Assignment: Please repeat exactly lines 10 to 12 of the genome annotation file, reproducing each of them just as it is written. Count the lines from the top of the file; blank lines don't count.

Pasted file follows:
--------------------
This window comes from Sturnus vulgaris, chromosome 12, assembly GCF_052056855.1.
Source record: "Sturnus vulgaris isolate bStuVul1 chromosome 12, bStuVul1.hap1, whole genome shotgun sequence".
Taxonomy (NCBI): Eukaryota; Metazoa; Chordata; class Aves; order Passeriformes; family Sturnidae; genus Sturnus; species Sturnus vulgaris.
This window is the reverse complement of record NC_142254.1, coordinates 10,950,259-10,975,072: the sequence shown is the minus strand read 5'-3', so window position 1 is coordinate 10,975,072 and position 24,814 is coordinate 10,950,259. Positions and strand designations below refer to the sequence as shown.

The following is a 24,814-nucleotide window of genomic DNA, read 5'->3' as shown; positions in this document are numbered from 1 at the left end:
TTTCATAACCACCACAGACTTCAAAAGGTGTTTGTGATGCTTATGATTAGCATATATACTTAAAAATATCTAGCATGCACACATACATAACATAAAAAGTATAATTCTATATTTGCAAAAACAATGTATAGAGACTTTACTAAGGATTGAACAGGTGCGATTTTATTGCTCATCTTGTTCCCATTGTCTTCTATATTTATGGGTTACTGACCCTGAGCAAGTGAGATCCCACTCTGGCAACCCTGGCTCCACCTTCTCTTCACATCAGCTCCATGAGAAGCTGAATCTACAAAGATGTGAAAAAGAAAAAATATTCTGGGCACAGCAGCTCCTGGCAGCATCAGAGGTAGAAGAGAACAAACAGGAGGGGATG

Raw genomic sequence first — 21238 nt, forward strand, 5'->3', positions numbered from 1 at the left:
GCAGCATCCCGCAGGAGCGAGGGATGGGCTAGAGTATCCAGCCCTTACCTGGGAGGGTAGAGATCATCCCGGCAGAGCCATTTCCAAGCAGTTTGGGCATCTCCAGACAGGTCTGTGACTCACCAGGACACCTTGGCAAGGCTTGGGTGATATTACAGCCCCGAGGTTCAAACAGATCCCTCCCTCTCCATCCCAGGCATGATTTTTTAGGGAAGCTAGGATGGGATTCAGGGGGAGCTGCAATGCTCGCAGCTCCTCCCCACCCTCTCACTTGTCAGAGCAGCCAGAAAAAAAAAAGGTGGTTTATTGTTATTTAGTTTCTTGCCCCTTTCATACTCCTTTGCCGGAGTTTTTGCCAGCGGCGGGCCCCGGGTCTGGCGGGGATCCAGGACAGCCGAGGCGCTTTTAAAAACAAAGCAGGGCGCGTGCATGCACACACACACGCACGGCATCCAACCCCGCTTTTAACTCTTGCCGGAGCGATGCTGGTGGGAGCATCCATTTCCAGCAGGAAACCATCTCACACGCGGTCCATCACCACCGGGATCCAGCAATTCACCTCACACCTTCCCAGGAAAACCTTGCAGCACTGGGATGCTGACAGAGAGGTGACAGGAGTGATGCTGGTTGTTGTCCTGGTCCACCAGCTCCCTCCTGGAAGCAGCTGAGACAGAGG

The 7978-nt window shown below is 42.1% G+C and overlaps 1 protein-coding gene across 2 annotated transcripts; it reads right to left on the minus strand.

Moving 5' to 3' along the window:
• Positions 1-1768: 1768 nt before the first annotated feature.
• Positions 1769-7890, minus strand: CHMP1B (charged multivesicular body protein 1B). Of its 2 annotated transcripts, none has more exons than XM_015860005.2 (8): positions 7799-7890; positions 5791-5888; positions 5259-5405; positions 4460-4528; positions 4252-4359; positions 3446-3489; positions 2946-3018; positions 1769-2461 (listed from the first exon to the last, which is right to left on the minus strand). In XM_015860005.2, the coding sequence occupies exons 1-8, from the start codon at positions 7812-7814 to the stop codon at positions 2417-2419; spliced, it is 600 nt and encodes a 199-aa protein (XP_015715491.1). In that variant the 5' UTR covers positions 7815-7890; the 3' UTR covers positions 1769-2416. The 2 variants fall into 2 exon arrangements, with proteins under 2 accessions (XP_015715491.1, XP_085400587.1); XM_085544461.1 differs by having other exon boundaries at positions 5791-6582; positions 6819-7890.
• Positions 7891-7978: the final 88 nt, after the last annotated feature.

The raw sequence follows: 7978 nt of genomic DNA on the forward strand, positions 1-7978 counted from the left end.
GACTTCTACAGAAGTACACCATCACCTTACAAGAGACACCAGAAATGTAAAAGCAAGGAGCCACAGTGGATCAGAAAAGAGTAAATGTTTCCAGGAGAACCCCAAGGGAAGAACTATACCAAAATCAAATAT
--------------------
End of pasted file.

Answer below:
Moving 5' to 3' along the window:
• Positions 1-1768: 1768 nt before the first annotated feature.
• Positions 1769-7890, minus strand: CHMP1B (charged multivesicular body protein 1B). Of its 2 annotated transcripts, none has more exons than XM_015860005.2 (8): positions 7799-7890; positions 5791-5888; positions 5259-5405; positions 4460-4528; positions 4252-4359; positions 3446-3489; positions 2946-3018; positions 1769-2461 (listed from the first exon to the last, which is right to left on the minus strand). In XM_015860005.2, the coding sequence occupies exons 1-8, from the start codon at positions 7812-7814 to the stop codon at positions 2417-2419; spliced, it is 600 nt and encodes a 199-aa protein (XP_015715491.1). In that variant the 5' UTR covers positions 7815-7890; the 3' UTR covers positions 1769-2416. The 2 variants fall into 2 exon arrangements, with proteins under 2 accessions (XP_015715491.1, XP_085400587.1); XM_085544461.1 differs by having other exon boundaries at positions 5791-6582; positions 6819-7890.